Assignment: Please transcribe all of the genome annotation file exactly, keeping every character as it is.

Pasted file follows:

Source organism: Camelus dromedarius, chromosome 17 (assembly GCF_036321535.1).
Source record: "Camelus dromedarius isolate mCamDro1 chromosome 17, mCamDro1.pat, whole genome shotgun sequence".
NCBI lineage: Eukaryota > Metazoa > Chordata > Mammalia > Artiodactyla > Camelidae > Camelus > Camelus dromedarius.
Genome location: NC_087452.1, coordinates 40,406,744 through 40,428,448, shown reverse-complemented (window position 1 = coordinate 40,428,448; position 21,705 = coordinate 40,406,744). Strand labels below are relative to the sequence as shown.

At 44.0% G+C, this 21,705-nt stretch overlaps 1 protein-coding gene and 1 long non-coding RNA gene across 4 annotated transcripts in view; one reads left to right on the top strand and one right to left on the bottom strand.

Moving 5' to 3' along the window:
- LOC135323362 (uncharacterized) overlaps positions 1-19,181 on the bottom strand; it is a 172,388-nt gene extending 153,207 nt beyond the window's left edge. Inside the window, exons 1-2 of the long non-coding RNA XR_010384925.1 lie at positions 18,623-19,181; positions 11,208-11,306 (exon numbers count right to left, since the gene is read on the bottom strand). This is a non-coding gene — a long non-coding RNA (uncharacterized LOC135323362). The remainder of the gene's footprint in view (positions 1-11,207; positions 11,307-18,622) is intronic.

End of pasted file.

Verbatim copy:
Source organism: Camelus dromedarius, chromosome 17 (assembly GCF_036321535.1).
Source record: "Camelus dromedarius isolate mCamDro1 chromosome 17, mCamDro1.pat, whole genome shotgun sequence".
NCBI lineage: Eukaryota > Metazoa > Chordata > Mammalia > Artiodactyla > Camelidae > Camelus > Camelus dromedarius.
Genome location: NC_087452.1, coordinates 40,406,744 through 40,428,448, shown reverse-complemented (window position 1 = coordinate 40,428,448; position 21,705 = coordinate 40,406,744). Strand labels below are relative to the sequence as shown.

At 44.0% G+C, this 21,705-nt stretch overlaps 1 protein-coding gene and 1 long non-coding RNA gene across 4 annotated transcripts in view; one reads left to right on the top strand and one right to left on the bottom strand.

Moving 5' to 3' along the window:
- LOC135323362 (uncharacterized) overlaps positions 1-19,181 on the bottom strand; it is a 172,388-nt gene extending 153,207 nt beyond the window's left edge. Inside the window, exons 1-2 of the long non-coding RNA XR_010384925.1 lie at positions 18,623-19,181; positions 11,208-11,306 (exon numbers count right to left, since the gene is read on the bottom strand). This is a non-coding gene — a long non-coding RNA (uncharacterized LOC135323362). The remainder of the gene's footprint in view (positions 1-11,207; positions 11,307-18,622) is intronic.